I grew up on the edge of the UK in County Fermanagh, Northern Ireland, which is surrounded by the Republic of Ireland. I remember vividly British soldiers checking my dad's driving licence as we passed the border checkpoint to get to the beach just nine miles away on the Atlantic coast.
While it is doubtful that the new special relationship between London and Dublin will be significantly harmed, huge unanswerable questions now arise about where the future boundary of the UK will be and what it will look like.
Even the most ardent Brexiteers would have admitted that pooling sovereignty, for example with NATO or the UN, can be a good thing. Amid all the disbelief and anger in the short term, it would be wise to see what options a future UK relationship with our neighbours could look like.
We have many potential models in front of us about our future EU relationship. It is up to us to make that future work for the good of all.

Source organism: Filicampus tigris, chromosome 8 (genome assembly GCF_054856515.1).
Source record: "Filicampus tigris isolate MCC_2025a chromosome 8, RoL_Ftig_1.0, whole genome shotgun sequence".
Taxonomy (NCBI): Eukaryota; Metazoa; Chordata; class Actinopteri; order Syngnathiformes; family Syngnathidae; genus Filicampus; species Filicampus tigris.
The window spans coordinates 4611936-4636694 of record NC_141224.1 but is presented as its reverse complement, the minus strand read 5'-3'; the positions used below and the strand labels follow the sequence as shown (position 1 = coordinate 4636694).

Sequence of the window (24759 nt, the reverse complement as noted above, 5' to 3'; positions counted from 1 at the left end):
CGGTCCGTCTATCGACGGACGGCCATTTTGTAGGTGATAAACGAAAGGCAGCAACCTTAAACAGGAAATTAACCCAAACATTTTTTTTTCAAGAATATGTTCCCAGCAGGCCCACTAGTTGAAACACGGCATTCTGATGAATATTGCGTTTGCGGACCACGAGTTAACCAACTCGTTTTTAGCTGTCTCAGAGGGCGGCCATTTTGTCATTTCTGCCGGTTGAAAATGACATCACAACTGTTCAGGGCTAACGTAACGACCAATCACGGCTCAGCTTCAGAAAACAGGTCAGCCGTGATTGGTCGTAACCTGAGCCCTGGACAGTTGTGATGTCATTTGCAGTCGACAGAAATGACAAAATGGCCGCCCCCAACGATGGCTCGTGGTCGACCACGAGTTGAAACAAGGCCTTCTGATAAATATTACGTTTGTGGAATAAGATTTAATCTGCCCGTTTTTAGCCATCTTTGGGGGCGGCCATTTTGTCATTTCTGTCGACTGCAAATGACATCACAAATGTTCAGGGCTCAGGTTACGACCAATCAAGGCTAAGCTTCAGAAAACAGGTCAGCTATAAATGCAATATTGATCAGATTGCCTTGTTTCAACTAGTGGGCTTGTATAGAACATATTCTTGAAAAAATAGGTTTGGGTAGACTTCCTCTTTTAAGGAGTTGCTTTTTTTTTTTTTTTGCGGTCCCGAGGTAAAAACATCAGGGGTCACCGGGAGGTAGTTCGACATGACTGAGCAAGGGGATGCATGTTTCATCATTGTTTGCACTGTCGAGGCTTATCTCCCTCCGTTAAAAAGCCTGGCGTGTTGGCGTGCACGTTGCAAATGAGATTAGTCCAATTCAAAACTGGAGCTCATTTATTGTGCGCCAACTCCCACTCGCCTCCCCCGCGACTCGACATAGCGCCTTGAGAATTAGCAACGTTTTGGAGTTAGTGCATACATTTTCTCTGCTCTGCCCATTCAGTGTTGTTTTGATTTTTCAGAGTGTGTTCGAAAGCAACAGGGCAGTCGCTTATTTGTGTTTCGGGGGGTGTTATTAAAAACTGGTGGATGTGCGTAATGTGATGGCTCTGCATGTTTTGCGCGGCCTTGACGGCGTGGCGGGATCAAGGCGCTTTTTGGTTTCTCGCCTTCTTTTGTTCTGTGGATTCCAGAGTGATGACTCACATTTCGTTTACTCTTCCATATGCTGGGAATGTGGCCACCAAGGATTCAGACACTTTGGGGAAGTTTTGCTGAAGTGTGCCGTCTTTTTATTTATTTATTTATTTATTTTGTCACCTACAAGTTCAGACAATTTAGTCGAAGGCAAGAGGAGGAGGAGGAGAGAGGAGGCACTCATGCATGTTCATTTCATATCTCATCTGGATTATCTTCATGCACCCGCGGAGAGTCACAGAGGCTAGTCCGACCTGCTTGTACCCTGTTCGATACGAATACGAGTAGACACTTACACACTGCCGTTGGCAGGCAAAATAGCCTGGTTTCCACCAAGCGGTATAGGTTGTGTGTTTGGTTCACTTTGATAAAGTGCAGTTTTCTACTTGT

What must be clear is that the people have spoken. This result spoke from the heart of many who feel excluded from the political process and ignored by the so-called elites in business and statecraft.
Only a humble, grassroots politics rooted in our local communities, which refuses to judge or patronise on the grounds of age, wealth or education, will be acceptable.
Like many who have worked at the heart of the Westminster political village, even rising to work for a previous Conservative Party leader, I know that politics starts at home. However, perhaps we have lost this truth and need to relearn afresh political humility.
No institution, party, or government is forever. Change is the only certainty. Our political generation needs to reconnect with voters like never before.
Perhaps that disconnect with ordinary people is at the heart of the EU's current political crisis. Only by addressing the concerns of those who feel that subsidiarity has not been taken seriously will the wider EU family feel more at ease with itself politically.